Thankfully, Historic Anthology 7 isn’t just niche iconic cards, as there are cards that see a good amount of Modern play. In theory, these cards should also be great inclusion and new staples in the Historic format. If you need examples, look no further than Primeval Titan and Giver of Runes

Played in Amulet Titan and Hammer Time decks, both these cards should excel in Historic. As a result, you understandably may well want to own a playset of these cards. As if that wasn’t enough, however, the five lands from Modern Horizons each see good play in Modern. Once again, this likely means these lands will be Historic staples that are well worth crafting or purchasing.

With seven cards you might want to craft a playset of, Historic Anthology 7 is definitely worth the cost. After all, it surpasses the threshold we established earlier which sets the bar surprisingly low. Thanks to this low bar, even when looking at Historic Anthology 7 from a Historic Brawl perspective, it’s still worthwhile. 

Use Your Wildcards Wisely

Seek the Wilds | Battle for Zendikar
Seek the Wilds | Battle for Zendikar

At the end of the day, when using Wizards, admittedly expensive, Wildcard costs, both the Anthology Sets are worthwhile purchasing. This is true even when only considering the current format Staples in Pioneer and Modern. Looking beyond these cards, there’s a non-zero chance these Anthologies could get even better in the future once more sets release.

Unfortunately, there’s currently no guarantee of this happening as we don’t know yet what future sets will have in store. Despite this, however, many MTG players have been suspecting unusual future-proofing from Wizards. This expectation follows the reveal of Accorder’s Shield for Explorer Anthology 3.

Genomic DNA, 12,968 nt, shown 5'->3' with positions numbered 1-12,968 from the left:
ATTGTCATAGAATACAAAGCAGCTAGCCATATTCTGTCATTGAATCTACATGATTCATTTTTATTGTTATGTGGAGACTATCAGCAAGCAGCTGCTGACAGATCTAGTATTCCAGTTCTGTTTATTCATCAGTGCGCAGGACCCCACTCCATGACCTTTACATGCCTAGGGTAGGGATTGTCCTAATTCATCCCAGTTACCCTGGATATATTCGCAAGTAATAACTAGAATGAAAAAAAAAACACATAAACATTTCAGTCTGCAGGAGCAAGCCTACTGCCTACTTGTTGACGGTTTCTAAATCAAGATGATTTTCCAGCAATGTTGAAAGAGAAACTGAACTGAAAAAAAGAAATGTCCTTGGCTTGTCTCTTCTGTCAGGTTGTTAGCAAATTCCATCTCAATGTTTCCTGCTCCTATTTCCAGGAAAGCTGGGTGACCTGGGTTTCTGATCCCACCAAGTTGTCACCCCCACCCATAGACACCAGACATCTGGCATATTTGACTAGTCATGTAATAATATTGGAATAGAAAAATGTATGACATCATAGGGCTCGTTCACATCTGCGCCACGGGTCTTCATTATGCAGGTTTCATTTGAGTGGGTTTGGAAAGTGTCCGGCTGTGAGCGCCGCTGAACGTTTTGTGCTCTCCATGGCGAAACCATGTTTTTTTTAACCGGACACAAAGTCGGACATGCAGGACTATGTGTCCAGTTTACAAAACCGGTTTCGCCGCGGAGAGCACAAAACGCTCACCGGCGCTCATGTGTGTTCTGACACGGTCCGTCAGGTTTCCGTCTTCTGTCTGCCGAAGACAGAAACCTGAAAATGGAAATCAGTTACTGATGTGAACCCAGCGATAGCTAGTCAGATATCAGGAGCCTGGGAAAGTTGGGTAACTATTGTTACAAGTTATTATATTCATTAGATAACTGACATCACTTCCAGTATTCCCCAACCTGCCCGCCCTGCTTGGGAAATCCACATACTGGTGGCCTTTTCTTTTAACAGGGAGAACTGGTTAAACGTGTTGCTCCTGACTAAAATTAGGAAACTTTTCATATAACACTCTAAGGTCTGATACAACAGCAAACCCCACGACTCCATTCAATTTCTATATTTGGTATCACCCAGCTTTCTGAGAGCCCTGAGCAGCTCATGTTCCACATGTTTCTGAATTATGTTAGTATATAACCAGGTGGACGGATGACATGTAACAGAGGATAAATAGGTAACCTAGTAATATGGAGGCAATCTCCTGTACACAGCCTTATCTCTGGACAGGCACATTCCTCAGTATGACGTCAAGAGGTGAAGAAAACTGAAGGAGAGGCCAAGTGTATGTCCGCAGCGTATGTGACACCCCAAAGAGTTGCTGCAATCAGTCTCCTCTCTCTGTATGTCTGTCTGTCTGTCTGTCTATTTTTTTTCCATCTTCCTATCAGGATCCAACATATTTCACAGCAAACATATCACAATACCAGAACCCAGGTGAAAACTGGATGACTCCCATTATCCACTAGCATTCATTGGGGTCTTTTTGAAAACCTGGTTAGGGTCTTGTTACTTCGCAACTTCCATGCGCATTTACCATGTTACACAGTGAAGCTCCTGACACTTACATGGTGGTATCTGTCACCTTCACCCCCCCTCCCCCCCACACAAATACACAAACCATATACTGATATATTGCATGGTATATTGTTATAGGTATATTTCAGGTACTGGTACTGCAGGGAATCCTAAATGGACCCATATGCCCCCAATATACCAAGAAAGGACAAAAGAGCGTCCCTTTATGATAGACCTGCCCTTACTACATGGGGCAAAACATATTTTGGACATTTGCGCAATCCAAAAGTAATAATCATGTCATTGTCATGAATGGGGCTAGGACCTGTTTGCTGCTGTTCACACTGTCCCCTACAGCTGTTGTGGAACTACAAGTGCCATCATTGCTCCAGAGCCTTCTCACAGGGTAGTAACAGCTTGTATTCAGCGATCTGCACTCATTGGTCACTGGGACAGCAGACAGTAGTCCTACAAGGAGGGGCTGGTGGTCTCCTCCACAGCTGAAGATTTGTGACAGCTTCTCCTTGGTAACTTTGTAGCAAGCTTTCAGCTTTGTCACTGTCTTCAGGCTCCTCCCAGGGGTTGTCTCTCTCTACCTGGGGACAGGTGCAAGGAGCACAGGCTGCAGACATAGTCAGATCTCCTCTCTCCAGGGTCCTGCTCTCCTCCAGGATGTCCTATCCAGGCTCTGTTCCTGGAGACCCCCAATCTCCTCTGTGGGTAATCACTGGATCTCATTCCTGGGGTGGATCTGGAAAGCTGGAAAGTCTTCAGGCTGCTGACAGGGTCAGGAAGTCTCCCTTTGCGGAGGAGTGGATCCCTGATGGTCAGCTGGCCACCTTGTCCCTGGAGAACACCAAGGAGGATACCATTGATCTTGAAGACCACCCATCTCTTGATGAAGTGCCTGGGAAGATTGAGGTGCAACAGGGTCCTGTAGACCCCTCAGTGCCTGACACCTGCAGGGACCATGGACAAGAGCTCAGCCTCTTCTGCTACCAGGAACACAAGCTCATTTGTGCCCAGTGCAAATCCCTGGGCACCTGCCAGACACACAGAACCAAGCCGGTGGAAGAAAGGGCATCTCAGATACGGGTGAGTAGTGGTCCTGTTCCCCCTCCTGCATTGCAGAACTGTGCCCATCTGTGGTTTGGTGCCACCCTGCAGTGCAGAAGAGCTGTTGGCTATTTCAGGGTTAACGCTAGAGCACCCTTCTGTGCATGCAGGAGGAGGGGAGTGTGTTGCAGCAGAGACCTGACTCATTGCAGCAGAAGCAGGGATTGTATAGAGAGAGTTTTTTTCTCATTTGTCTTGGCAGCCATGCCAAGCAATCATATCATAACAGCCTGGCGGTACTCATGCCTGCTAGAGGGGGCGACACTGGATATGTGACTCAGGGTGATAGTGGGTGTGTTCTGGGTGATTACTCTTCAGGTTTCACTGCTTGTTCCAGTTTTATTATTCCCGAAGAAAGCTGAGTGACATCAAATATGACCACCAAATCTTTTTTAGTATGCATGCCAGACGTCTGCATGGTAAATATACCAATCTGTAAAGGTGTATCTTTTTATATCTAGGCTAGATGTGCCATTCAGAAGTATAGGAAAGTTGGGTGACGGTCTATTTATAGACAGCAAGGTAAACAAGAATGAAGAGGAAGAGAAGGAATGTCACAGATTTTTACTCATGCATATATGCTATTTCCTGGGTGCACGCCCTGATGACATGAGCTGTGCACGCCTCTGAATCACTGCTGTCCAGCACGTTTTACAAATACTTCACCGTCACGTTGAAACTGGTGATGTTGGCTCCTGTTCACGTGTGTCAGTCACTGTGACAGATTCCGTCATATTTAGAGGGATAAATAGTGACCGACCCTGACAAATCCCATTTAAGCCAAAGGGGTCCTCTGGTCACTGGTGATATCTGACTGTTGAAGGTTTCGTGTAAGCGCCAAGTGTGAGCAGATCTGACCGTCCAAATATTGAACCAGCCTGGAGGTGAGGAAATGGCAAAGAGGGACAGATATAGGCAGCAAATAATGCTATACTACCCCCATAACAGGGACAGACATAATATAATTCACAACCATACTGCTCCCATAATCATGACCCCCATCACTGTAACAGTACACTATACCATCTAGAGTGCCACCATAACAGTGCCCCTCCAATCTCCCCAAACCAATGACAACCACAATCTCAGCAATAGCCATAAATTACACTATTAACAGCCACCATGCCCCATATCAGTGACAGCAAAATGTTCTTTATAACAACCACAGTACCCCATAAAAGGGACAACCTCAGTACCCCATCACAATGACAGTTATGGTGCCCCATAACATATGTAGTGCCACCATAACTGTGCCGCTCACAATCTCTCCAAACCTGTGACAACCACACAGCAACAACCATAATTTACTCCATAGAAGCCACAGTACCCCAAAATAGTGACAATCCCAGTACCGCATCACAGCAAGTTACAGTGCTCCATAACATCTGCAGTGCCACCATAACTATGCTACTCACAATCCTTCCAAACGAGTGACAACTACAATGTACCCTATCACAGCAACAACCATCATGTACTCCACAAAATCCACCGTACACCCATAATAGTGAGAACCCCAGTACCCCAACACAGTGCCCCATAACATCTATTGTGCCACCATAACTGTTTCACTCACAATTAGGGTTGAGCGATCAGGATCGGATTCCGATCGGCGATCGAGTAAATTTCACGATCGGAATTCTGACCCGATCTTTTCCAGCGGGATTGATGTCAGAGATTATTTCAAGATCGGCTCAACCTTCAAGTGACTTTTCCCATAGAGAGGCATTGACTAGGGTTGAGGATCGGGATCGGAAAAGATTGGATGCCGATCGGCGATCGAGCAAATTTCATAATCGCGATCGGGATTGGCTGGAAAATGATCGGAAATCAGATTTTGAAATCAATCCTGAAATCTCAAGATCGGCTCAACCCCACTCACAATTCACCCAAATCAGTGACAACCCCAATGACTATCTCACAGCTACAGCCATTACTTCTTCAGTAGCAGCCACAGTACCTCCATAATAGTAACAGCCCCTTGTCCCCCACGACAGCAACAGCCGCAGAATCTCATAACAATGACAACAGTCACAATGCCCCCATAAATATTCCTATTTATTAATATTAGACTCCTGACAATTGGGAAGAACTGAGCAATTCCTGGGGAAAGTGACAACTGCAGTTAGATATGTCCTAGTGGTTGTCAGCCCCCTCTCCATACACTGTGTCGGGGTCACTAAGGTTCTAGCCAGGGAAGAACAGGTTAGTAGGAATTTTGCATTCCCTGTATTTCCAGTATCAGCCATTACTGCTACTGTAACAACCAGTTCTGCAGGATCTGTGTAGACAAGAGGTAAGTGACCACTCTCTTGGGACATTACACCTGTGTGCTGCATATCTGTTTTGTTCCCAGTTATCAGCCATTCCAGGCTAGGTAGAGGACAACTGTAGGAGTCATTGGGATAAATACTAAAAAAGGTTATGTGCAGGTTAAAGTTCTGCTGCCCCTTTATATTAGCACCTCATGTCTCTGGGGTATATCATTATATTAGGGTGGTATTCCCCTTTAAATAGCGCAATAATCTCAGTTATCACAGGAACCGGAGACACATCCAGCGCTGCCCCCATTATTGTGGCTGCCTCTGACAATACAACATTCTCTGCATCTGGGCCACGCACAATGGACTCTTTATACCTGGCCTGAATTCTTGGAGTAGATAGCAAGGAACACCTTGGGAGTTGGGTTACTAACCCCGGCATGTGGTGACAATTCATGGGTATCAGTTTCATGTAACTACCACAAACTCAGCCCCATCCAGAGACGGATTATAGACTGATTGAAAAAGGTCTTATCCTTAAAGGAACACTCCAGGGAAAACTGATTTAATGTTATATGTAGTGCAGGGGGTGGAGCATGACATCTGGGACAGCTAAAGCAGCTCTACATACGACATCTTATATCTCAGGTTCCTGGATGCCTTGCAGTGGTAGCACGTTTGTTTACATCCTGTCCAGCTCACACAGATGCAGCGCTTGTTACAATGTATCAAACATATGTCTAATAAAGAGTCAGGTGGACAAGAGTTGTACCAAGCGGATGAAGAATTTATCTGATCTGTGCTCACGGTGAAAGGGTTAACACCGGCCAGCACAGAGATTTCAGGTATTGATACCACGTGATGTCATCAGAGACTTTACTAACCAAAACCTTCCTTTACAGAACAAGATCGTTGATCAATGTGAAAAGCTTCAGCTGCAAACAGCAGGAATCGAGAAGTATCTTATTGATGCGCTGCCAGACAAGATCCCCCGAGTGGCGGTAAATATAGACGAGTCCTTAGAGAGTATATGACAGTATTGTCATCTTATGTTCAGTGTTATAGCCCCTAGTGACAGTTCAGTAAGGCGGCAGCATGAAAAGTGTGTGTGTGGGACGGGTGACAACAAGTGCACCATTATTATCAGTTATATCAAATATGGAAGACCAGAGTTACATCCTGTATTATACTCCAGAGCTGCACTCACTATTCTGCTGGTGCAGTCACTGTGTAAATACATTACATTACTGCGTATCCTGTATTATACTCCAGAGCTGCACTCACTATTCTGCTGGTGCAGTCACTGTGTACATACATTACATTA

Seeing absolutely no competitive play at all, this reprint is efficiently useless for MTG Arena players. So much so, in fact, that many players suspect Wizards might be preparing for an upcoming breakout deck! Alternatively, however, Wizards may just be appeasing a minority of players who love this unusual card.

Ultimately, thanks to MTG being an ever-changing game, it makes sense to have as many powerful and potentially useful cards as possible. As a result of this, purchasing both Anthology bundles is a great choice, if you have Gems to spare. Should this option not appeal to you, thankfully, you’re not out of luck, as crafting is always an option. 

While rare and mythic rare wildcards are unfortunately rather hard to obtain, you can at least be selective. If you only need two copies of Primeval Titan for instance, you only need to craft those, saving your recourses. With this in mind, if you only want a few cards and copies, it may be better to get crafting.